The unconfined portion of the Columbia aquifer is a key hydrologic unit in Delaware, supplying water to many agricultural, domestic, industrial, public, and irrigation wells. The aquifer is recharged through infiltration of precipitation and is the source of fair-weather stream flow and water in deeper confined aquifers. The aquifer occurs in permeable sediments ranging in age from Miocene to Recent. Over most of Delaware, the top of the unconfined or water-table portion of the Columbia aquifer occurs at depths less than 10 feet below land surface. Because of the permeable character of the aquifer and its near-surface location, the unconfined aquifer is highly susceptible to contamination.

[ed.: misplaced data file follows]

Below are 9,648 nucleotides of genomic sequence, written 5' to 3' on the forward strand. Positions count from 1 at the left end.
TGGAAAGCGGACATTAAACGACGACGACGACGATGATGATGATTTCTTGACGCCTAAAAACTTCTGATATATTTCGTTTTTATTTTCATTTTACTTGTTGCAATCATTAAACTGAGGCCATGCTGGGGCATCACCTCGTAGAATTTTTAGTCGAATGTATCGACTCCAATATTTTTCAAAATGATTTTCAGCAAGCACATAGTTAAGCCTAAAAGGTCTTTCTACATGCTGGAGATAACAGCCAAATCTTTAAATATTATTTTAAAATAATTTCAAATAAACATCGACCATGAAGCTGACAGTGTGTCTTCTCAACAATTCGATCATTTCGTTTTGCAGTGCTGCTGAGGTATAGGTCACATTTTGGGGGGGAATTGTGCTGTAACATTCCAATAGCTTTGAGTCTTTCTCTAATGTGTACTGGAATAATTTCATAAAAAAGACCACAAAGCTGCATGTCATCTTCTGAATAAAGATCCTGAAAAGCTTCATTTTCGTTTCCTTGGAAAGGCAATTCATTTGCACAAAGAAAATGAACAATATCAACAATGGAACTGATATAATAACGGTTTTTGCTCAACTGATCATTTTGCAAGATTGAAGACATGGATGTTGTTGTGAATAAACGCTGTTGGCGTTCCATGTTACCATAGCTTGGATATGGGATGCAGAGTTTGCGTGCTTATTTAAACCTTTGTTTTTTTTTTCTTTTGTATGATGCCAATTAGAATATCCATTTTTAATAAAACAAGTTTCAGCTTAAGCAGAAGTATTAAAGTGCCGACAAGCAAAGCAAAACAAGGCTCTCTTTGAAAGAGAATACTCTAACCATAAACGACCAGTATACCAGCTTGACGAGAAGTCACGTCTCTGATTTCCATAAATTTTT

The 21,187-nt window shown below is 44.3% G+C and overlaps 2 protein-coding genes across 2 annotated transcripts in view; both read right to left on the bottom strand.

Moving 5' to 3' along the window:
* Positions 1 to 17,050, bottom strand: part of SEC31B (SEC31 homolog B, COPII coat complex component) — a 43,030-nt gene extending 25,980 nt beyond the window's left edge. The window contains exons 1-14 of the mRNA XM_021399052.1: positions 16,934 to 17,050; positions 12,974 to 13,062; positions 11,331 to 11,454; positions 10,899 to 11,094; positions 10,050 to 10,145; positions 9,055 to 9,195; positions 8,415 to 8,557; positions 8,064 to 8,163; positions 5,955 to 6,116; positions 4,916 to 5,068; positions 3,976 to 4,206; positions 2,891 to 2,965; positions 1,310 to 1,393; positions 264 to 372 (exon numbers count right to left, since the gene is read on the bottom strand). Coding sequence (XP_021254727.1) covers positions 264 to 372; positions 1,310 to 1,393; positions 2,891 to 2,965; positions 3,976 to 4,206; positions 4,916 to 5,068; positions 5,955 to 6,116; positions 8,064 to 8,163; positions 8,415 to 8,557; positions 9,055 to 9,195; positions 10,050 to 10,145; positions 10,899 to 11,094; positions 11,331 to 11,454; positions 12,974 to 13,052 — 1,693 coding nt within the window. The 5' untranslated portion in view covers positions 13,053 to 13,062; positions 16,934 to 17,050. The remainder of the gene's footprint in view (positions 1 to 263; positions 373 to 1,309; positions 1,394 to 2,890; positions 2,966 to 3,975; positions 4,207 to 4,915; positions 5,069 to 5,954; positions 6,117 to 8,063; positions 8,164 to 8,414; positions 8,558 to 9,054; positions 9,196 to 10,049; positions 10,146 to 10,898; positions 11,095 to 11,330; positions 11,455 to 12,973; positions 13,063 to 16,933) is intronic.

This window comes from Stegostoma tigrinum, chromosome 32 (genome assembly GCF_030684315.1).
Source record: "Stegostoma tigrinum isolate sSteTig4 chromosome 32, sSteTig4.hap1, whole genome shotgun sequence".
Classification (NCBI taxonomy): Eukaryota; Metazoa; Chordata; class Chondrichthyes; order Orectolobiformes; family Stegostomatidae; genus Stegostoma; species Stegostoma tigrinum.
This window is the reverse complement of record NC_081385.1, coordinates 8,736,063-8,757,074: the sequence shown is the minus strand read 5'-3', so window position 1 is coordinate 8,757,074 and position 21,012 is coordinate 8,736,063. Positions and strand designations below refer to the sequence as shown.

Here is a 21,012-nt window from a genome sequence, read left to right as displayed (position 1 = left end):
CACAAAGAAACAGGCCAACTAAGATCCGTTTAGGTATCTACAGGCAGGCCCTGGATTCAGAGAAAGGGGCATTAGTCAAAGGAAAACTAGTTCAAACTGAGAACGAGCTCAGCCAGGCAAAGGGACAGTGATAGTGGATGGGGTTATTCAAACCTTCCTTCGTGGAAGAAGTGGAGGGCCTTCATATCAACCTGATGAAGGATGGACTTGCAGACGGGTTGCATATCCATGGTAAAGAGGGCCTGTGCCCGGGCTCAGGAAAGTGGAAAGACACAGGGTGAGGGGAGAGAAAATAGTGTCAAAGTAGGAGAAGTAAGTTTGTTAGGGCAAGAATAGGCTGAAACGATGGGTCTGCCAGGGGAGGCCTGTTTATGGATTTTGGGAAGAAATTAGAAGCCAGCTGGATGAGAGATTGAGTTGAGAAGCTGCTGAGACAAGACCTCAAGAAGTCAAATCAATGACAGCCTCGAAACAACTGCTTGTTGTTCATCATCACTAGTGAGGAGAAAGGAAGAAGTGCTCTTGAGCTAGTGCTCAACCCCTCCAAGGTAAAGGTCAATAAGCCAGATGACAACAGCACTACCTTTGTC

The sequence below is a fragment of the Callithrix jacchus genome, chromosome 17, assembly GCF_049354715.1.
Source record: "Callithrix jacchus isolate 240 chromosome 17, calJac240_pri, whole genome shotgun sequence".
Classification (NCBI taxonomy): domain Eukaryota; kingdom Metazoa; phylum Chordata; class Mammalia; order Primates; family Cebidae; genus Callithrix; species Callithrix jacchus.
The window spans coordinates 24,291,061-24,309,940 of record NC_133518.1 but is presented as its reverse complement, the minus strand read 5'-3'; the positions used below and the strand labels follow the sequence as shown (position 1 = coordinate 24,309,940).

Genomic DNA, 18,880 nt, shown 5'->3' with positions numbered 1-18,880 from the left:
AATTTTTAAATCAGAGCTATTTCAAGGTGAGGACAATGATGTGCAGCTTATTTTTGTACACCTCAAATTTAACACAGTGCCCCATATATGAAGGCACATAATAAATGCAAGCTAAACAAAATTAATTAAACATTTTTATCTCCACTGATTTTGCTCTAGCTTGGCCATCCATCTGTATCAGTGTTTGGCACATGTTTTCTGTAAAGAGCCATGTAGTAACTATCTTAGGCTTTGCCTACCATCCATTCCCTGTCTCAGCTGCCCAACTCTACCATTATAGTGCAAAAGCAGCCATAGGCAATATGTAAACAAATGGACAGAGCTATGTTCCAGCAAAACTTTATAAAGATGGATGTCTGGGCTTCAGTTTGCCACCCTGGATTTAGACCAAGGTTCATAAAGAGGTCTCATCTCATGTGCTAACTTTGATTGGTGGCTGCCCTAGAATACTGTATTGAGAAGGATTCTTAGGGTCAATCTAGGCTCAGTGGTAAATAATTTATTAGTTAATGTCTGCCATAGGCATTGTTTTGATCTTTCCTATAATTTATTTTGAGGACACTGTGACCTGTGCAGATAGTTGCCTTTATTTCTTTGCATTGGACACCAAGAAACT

Please give proper credit to the Delaware Geological Survey.
Andres, A.S. and Klingbeil, A.D. , 2006, Thickness and Transmissivity of the Unconfined Aquifer of Eastern Sussex County, Delaware: Delaware Geological Survey Report of Investigation 70, 25 pp.
Delaware Geological Survey
University of Delaware
Delaware Geological Survey Building
Newark, DE 19716
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